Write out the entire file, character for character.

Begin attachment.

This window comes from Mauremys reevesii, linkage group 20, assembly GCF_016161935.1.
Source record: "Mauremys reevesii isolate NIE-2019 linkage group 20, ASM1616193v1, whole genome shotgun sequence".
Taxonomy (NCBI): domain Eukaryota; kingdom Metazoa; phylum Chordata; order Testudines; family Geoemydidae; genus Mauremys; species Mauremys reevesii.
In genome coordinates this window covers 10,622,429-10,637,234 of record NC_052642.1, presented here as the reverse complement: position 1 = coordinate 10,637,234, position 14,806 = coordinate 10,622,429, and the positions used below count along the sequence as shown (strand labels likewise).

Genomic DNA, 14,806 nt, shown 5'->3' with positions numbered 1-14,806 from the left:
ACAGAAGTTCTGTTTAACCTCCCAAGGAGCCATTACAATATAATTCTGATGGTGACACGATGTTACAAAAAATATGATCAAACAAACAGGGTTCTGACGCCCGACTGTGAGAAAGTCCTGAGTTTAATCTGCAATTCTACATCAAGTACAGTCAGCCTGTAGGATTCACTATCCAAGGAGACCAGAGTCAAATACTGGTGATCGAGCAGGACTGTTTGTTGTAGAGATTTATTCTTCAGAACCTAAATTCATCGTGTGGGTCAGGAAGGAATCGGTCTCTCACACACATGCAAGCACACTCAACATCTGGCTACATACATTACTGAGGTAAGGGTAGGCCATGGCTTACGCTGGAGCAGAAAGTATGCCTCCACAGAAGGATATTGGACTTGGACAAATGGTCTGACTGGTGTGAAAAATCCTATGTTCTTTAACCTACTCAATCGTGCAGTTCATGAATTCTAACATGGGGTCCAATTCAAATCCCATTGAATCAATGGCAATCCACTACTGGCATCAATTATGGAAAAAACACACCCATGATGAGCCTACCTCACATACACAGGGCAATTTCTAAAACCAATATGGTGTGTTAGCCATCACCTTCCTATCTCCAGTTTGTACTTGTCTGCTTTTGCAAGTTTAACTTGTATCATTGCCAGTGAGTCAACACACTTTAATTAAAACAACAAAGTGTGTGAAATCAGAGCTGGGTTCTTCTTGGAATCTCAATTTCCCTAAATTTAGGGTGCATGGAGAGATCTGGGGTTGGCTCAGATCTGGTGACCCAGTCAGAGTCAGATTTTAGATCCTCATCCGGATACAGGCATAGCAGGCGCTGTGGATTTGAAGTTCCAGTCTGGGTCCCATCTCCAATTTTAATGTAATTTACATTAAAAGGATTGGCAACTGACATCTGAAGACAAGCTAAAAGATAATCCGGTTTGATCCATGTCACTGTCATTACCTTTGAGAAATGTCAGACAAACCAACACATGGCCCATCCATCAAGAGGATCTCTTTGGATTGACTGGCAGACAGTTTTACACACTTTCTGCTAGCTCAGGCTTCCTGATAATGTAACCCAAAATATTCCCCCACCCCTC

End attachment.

This window comes from Mauremys reevesii, linkage group 20, assembly GCF_016161935.1.
Source record: "Mauremys reevesii isolate NIE-2019 linkage group 20, ASM1616193v1, whole genome shotgun sequence".
Taxonomy (NCBI): domain Eukaryota; kingdom Metazoa; phylum Chordata; order Testudines; family Geoemydidae; genus Mauremys; species Mauremys reevesii.
In genome coordinates this window covers 10,622,429-10,637,234 of record NC_052642.1, presented here as the reverse complement: position 1 = coordinate 10,637,234, position 14,806 = coordinate 10,622,429, and the positions used below count along the sequence as shown (strand labels likewise).

Genomic DNA, 14,806 nt, shown 5'->3' with positions numbered 1-14,806 from the left:
ACAGAAGTTCTGTTTAACCTCCCAAGGAGCCATTACAATATAATTCTGATGGTGACACGATGTTACAAAAAATATGATCAAACAAACAGGGTTCTGACGCCCGACTGTGAGAAAGTCCTGAGTTTAATCTGCAATTCTACATCAAGTACAGTCAGCCTGTAGGATTCACTATCCAAGGAGACCAGAGTCAAATACTGGTGATCGAGCAGGACTGTTTGTTGTAGAGATTTATTCTTCAGAACCTAAATTCATCGTGTGGGTCAGGAAGGAATCGGTCTCTCACACACATGCAAGCACACTCAACATCTGGCTACATACATTACTGAGGTAAGGGTAGGCCATGGCTTACGCTGGAGCAGAAAGTATGCCTCCACAGAAGGATATTGGACTTGGACAAATGGTCTGACTGGTGTGAAAAATCCTATGTTCTTTAACCTACTCAATCGTGCAGTTCATGAATTCTAACATGGGGTCCAATTCAAATCCCATTGAATCAATGGCAATCCACTACTGGCATCAATTATGGAAAAAACACACCCATGATGAGCCTACCTCACATACACAGGGCAATTTCTAAAACCAATATGGTGTGTTAGCCATCACCTTCCTATCTCCAGTTTGTACTTGTCTGCTTTTGCAAGTTTAACTTGTATCATTGCCAGTGAGTCAACACACTTTAATTAAAACAACAAAGTGTGTGAAATCAGAGCTGGGTTCTTCTTGGAATCTCAATTTCCCTAAATTTAGGGTGCATGGAGAGATCTGGGGTTGGCTCAGATCTGGTGACCCAGTCAGAGTCAGATTTTAGATCCTCATCCGGATACAGGCATAGCAGGCGCTGTGGATTTGAAGTTCCAGTCTGGGTCCCATCTCCAATTTTAATGTAATTTACATTAAAAGGATTGGCAACTGACATCTGAAGACAAGCTAAAAGATAATCCGGTTTGATCCATGTCACTGTCATTACCTTTGAGAAATGTCAGACAAACCAACACATGGCCCATCCATCAAGAGGATCTCTTTGGATTGACTGGCAGACAGTTTTACACACTTTCTGCTAGCTCAGGCTTCCTGATAATGTAACCCAAAATATTCCCCCACCCCTC